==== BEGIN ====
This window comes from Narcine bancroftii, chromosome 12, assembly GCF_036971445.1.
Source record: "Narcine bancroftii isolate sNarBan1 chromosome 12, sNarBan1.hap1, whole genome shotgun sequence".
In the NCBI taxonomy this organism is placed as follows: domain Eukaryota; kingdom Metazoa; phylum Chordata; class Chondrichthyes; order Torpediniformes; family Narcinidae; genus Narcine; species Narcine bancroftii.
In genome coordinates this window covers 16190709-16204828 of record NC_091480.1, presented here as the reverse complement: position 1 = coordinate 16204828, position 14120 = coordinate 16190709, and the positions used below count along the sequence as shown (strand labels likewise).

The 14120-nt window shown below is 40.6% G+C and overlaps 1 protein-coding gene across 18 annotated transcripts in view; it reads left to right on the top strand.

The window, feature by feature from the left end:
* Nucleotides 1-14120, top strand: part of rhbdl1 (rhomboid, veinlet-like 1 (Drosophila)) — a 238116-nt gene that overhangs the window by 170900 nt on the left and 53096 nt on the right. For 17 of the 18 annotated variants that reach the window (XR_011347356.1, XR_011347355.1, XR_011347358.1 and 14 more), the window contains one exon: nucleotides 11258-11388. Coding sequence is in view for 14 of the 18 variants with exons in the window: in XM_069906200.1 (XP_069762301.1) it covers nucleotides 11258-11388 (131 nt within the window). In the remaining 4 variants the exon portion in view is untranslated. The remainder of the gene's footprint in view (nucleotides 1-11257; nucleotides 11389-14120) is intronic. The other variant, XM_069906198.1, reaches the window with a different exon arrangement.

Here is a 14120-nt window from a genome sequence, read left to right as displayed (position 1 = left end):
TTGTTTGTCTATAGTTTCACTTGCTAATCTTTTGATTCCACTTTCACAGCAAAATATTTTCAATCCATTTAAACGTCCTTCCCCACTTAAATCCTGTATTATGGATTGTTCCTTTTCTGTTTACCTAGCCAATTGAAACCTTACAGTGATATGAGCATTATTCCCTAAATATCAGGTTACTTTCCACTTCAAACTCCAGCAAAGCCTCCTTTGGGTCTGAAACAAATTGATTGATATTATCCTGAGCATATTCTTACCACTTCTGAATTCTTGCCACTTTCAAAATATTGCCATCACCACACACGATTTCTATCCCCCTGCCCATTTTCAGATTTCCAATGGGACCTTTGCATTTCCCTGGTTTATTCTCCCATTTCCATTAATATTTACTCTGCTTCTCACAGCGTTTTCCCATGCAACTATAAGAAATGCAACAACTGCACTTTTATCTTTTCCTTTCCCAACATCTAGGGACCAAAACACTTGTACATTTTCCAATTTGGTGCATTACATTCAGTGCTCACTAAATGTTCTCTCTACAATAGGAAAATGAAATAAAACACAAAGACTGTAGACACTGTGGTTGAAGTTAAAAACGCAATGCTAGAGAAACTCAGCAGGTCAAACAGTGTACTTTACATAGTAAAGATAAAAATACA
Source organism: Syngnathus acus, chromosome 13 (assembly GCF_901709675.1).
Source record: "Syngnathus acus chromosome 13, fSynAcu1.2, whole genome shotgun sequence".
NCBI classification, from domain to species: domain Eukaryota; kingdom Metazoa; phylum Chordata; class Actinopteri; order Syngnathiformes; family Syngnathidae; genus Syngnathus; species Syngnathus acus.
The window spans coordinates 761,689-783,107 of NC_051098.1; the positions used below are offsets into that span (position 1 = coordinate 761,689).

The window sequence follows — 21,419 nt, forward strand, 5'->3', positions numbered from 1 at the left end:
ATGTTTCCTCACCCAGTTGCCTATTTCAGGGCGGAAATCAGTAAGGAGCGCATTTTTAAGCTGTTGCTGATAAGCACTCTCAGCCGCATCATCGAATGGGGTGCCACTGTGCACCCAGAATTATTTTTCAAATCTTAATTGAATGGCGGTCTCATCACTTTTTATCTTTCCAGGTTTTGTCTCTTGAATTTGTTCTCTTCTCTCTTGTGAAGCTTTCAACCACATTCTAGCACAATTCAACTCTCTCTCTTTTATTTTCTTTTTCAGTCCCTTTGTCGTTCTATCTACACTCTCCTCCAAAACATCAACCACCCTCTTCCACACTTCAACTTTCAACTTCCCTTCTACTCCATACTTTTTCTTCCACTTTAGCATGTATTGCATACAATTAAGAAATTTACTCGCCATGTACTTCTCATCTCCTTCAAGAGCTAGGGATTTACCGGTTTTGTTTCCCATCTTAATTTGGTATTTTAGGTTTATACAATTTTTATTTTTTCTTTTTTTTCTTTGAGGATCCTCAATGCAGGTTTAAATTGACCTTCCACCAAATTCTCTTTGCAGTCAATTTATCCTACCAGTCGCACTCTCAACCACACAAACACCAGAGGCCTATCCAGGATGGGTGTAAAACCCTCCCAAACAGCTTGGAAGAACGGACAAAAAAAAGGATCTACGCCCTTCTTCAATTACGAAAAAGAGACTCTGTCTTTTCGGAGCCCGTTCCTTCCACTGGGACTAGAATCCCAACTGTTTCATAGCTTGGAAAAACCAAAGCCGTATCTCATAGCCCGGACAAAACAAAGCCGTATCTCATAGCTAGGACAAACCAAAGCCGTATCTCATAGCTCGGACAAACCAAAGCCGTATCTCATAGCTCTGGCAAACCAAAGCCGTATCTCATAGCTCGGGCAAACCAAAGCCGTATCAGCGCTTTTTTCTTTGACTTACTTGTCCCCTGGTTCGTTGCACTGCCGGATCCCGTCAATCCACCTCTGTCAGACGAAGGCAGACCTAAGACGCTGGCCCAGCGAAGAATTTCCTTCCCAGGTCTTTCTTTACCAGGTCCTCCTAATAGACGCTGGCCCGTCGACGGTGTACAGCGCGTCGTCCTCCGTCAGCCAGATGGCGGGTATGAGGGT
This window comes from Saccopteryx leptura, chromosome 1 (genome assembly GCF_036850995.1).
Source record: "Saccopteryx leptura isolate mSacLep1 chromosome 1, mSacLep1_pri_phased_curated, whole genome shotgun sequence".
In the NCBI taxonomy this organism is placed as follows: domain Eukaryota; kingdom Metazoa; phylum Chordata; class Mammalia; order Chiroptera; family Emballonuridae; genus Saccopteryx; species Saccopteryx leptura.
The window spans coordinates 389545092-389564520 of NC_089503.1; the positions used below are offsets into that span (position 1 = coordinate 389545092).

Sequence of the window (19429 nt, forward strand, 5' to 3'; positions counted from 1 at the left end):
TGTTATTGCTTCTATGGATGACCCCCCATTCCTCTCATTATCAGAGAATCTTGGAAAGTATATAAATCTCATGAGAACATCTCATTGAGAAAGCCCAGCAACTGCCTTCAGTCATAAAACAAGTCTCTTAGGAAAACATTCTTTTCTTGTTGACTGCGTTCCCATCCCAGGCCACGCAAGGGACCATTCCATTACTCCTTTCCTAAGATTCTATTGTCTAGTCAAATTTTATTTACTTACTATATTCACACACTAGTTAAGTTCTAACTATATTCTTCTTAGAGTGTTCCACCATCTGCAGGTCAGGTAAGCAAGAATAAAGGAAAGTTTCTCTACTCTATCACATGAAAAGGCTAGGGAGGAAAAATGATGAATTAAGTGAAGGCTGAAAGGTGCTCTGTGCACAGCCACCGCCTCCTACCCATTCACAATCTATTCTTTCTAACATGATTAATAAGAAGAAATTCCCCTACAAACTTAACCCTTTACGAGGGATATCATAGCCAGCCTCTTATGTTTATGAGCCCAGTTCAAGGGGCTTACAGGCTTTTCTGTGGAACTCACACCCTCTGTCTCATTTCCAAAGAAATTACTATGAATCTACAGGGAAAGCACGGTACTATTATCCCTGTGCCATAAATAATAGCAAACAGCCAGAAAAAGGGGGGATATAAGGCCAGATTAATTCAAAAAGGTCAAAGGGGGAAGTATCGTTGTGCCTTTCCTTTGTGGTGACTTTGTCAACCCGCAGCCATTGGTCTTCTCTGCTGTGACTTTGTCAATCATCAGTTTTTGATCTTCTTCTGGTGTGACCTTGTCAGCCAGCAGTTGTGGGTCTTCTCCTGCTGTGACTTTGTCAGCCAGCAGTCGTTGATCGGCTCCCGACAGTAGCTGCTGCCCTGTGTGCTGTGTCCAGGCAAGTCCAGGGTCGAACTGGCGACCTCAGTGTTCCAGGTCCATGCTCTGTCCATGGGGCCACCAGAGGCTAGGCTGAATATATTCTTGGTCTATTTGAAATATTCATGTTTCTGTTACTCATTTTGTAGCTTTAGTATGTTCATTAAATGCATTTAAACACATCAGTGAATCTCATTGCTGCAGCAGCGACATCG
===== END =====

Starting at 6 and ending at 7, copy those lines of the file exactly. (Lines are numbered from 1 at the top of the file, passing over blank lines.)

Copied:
The window, feature by feature from the left end:
* Nucleotides 1-14120, top strand: part of rhbdl1 (rhomboid, veinlet-like 1 (Drosophila)) — a 238116-nt gene that overhangs the window by 170900 nt on the left and 53096 nt on the right. For 17 of the 18 annotated variants that reach the window (XR_011347356.1, XR_011347355.1, XR_011347358.1 and 14 more), the window contains one exon: nucleotides 11258-11388. Coding sequence is in view for 14 of the 18 variants with exons in the window: in XM_069906200.1 (XP_069762301.1) it covers nucleotides 11258-11388 (131 nt within the window). In the remaining 4 variants the exon portion in view is untranslated. The remainder of the gene's footprint in view (nucleotides 1-11257; nucleotides 11389-14120) is intronic. The other variant, XM_069906198.1, reaches the window with a different exon arrangement.